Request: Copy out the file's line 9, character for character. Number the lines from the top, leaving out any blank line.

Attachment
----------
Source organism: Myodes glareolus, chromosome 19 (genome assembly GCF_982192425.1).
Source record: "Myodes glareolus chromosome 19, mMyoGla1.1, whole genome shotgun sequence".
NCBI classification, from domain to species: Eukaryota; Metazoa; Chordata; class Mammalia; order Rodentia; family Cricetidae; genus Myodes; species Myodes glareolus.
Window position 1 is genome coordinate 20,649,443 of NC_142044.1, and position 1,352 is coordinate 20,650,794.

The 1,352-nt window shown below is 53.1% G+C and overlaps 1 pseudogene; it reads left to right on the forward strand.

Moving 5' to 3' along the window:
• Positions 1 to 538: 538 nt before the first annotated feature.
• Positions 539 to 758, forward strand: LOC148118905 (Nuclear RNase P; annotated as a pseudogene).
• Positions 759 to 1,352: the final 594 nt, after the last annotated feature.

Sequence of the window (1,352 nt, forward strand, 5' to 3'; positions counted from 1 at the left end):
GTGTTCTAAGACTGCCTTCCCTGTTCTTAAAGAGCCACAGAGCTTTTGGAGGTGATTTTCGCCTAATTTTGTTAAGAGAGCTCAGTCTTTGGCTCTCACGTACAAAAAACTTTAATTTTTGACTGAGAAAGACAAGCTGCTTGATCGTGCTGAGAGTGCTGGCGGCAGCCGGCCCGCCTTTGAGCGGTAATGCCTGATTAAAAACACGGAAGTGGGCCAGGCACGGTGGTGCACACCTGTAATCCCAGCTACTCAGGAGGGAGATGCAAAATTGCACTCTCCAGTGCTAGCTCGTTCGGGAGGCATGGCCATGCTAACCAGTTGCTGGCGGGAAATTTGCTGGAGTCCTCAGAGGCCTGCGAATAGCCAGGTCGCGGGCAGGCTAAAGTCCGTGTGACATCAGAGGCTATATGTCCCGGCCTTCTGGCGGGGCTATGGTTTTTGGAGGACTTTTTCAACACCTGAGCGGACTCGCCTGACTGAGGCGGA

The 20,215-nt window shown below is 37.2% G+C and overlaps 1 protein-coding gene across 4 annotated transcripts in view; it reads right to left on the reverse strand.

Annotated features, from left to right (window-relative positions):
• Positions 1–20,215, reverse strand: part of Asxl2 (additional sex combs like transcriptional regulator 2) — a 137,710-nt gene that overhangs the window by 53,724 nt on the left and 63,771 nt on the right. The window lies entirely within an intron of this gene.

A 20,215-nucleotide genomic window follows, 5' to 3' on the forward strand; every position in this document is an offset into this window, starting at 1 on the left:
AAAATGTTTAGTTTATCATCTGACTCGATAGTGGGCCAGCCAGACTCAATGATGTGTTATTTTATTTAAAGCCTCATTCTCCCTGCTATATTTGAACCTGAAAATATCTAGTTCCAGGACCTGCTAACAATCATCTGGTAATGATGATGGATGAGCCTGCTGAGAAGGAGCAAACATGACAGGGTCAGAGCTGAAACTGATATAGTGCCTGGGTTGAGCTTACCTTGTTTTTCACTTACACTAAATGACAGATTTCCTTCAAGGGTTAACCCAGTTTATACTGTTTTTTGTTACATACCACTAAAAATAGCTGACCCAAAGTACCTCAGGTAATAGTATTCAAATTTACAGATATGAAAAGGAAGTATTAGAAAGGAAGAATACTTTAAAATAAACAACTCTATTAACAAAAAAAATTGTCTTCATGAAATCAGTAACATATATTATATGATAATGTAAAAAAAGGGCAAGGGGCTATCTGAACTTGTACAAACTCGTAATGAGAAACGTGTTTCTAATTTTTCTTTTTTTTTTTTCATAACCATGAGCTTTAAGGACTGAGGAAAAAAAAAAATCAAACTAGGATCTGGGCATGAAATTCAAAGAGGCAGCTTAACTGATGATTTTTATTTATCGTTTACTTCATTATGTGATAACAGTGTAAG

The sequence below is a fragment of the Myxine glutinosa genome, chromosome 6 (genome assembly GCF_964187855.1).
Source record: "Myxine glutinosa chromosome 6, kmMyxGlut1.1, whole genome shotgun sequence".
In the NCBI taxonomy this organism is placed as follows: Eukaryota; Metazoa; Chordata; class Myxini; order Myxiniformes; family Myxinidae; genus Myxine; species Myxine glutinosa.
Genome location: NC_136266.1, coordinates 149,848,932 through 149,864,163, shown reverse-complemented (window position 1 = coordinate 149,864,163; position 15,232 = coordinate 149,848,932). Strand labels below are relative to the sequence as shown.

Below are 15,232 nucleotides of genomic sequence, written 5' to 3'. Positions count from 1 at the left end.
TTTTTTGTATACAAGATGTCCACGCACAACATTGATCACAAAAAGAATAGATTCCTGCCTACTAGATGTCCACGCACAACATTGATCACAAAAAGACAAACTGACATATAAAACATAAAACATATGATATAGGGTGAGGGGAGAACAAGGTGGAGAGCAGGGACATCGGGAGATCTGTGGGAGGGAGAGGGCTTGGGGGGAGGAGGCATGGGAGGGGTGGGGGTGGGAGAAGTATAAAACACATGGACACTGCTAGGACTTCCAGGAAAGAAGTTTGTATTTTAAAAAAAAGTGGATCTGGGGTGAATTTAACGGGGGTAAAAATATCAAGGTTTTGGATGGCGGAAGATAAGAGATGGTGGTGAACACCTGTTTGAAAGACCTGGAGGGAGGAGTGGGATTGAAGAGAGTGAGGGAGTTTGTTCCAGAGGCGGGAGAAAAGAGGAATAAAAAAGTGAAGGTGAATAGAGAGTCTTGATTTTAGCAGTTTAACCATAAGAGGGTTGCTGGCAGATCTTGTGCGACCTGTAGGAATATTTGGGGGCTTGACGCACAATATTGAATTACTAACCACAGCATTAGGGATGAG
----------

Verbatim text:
• Positions 759 to 1,352: the final 594 nt, after the last annotated feature.